Mountains. I have seen probably thousands, either from skiing them, hiking them or driving by them. I personally think every mountain is beautiful in its own way. The fact that plates under the earth push these magnificent giants out of the ground fascinates me. But out of all the peaks I see daily around Southwest Colorado the one that stands out to me is Wilson Peak. It is my favorite mountain in the San Juan Range, and I never tire of looking at it.
The mountain itself is majestic at 14,017 feet high surrounded by its pals, El Diente and Mt. Wilson. The trio of fourteeners is especially captivating to view while the sun is setting. Once the sun dips underneath the horizon, the sky turns spectacular shades of orange, pink, purple and blue providing a beautiful backdrop for these granite beauties.
There is a 4-wheel drive road that leads to the base of Wilson for the adventurous mountaineers. Hundreds of people hike and climb to the top every summer. A few trek in the winter, but mainly seeking some backcountry turns. I personally have not had the opportunity to reach the peak yet, but it is definitely a goal of mine to summit Wilson. To stand on top and look across the peaks nearby and see into Utah and possibly Arizona is an exhilarating thought.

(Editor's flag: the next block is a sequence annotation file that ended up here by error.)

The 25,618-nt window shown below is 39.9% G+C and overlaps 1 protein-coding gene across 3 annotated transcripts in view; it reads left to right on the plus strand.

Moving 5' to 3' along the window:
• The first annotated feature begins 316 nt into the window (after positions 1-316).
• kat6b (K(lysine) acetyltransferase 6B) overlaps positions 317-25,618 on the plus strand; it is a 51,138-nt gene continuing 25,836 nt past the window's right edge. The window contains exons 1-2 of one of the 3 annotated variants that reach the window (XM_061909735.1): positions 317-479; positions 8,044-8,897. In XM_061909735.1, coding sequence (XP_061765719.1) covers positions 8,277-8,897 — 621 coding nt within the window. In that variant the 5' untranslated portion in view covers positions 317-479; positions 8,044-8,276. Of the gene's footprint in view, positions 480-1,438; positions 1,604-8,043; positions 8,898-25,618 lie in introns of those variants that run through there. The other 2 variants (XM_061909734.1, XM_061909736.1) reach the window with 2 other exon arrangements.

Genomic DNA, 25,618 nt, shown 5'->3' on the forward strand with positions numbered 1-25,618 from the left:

The peak was named after A.D Wilson, who was a well-known topographer in the 1870’s. He had a huge part in mapping out the western slope of Colorado. You may notice that on every label of Coors, the beer company, there is a mountain shown. Well, fun fact, the logo is a representation of Wilson Peak. So even if you have never been to Telluride you have probably glimpsed Wilson Peak!
I love Wilson Peak because it is so much different than any other mountain I’ve seen. I think it is prettier with snow on it, but even without snow it is still striking. People come hundreds of miles just to see the beautiful peak in person, and I don’t blame them. I am lucky to live so close to it, and maybe I take advantage of our beautiful views here, but every time I look up to see Wilson Peak I always stare a little bit longer than the other mountains.